#11
REVIEW
Christopher T Lux, Andrew M Scharenberg
Therapeutic gene editing is significant for medical advancement. Safety is intricately linked to the specificity of the editing tools used to cut at precise genomic targets. Improvements can be achieved by thoughtful design of nucleases and repair templates, analysis of off-target editing, and careful utilization of viral vectors. Advancements in DNA repair mechanisms and development of new generations of tools improve targeting of specific sequences while minimizing risks. It is important to plot a safe course for future clinical trials...
October 2017: Hematology/oncology Clinics of North America
https://www.readbyqxmd.com/read/28895846/in%C3%A2-vivo-hematopoietic-stem-cell-transduction
#12
REVIEW
Maximilian Richter, Daniel Stone, Carol Miao, Olivier Humbert, Hans-Peter Kiem, Thalia Papayannopoulou, André Lieber
Current protocols for hematopoietic stem cell (HSC) gene therapy, involving the transplantation of ex vivo lentivirus vector-transduced HSCs into myeloablated recipients, are complex and not without risk for the patient. In vivo HSC gene therapy can be achieved by the direct modification of HSCs in the bone marrow after intraosseous injection of gene delivery vectors. A recently developed approach involves the mobilization of HSCs from the bone marrow into peripheral the blood circulation, intravenous vector injection, and re-engraftment of genetically modified HSCs in the bone marrow...
October 2017: Hematology/oncology Clinics of North America
https://www.readbyqxmd.com/read/28895845/nonintegrating-gene-therapy-vectors
#13
REVIEW
Takis Athanasopoulos, Mustafa M Munye, Rafael J Yáñez-Muñoz
Gene delivery vectors that do not rely on host cell genome integration offer several advantages for gene transfer, chiefly the avoidance of insertional mutagenesis and position effect variegation. However, unless engineered for replication and segregation, nonintegrating vectors will dilute progressively in proliferating cells, and are not exempt of epigenetic effects. This article provides an overview of the main nonintegrating viral (adenoviral, adeno-associated viral, integration-deficient retro-lentiviral, poxviral), and nonviral (plasmid vectors, artificial chromosomes) vectors used for preclinical and clinical cell and gene therapy applications...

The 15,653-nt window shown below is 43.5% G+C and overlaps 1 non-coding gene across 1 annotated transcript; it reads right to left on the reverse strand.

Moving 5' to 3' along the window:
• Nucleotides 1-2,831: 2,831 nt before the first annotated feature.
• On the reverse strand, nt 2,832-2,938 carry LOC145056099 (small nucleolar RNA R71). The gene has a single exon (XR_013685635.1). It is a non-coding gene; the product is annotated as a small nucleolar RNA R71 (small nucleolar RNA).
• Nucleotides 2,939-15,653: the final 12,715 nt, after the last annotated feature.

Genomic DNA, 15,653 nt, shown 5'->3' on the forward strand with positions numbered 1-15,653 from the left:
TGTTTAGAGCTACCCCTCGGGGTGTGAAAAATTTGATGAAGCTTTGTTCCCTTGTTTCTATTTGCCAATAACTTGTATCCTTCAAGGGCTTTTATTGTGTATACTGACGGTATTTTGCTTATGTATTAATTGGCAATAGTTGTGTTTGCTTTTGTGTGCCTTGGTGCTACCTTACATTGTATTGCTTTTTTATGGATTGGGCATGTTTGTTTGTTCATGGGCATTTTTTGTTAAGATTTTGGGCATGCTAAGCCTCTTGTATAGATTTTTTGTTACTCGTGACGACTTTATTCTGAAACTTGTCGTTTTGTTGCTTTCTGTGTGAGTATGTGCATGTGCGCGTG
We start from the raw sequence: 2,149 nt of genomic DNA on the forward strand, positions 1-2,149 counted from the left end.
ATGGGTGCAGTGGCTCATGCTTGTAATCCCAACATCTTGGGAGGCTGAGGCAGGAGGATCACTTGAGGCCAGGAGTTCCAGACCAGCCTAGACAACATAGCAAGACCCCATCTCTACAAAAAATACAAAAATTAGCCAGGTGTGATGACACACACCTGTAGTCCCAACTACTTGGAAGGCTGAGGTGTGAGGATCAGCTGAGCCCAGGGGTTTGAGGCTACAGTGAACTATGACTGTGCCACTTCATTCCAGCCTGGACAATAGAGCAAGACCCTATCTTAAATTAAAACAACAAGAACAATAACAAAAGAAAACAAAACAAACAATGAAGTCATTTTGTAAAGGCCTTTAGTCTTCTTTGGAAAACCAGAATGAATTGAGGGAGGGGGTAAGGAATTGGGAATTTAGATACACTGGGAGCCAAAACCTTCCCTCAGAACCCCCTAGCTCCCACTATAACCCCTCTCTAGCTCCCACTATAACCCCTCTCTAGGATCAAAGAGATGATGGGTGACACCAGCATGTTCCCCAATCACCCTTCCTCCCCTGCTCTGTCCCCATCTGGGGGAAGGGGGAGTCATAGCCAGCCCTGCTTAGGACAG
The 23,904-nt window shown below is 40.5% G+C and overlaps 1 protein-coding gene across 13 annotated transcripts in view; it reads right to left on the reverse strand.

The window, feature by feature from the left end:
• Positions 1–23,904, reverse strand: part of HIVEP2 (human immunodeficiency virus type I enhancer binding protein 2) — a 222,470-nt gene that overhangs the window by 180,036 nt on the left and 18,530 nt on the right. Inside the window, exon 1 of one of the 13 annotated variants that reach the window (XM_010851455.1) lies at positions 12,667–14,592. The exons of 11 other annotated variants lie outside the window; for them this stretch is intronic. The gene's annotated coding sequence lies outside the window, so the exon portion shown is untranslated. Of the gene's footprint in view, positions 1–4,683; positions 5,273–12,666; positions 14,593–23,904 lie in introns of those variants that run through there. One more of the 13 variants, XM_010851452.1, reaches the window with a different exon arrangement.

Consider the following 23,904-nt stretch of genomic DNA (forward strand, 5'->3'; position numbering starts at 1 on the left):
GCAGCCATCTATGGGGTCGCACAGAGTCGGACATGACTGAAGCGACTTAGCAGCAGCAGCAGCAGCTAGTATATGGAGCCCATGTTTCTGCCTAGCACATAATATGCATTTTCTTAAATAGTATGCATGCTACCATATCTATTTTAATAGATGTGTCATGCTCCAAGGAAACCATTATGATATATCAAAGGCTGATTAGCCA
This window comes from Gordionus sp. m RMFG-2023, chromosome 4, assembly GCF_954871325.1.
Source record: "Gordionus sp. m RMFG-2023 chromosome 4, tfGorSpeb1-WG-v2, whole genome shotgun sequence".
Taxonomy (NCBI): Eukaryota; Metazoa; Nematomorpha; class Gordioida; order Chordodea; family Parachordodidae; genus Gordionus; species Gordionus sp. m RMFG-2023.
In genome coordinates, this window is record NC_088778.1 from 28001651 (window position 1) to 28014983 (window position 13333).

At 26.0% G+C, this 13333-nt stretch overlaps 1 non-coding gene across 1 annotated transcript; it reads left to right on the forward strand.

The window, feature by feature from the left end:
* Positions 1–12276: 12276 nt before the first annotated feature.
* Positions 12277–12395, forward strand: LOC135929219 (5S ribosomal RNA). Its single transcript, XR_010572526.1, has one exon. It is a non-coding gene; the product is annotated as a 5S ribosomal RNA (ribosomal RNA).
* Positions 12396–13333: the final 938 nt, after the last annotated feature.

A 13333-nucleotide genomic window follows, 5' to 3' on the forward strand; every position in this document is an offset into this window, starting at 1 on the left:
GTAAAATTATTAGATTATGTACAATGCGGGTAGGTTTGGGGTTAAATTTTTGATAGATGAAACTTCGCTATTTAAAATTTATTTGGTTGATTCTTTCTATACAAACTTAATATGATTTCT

October 2017: Hematology/oncology Clinics of North America
https://www.readbyqxmd.com/read/28895844/integrating-vectors-for-gene-therapy-and-clonal-tracking-of-engineered-hematopoiesis
#14
REVIEW
Luca Biasco, Michael Rothe, Juliane W Schott, Axel Schambach
Gene therapy using autologous or allogeneic cells offers promising possibilities to treat inherited and acquired diseases, ideally leading to a long-lasting therapeutic correction. This article summarizes efforts that use integrating vectors derived from retroviruses and transposons, and briefly explains integrating vector biology and integration site analysis and recent successful application of this technology in clinical trials. Moreover, outlined is how these vectors can be used for cancer gene discovery and clonal tracking of benign and malignant hematopoiesis to gain insights into the dynamics of hematopoiesis...
October 2017: Hematology/oncology Clinics of North America
https://www.readbyqxmd.com/read/28895843/historical-perspective-on-the-current-renaissance-for-hematopoietic-stem-cell-gene-therapy
#15
REVIEW
Donald B Kohn
Gene therapy using hematopoietic stem cells (HSC) has developed over the past 3 decades, with progressive improvements in the efficacy and safety. Autologous transplantation of HSC modified with murine gammaretroviral vectors first showed clinical benefits for patients with several primary immune deficiencies, but some of these patients suffered complications from vector-related genotoxicity. Lentiviral vectors have been used recently for gene addition to HSC and have yielded clinical benefits for primary immune deficiencies, metabolic diseases, and hemoglobinopathies, without vector-related complications...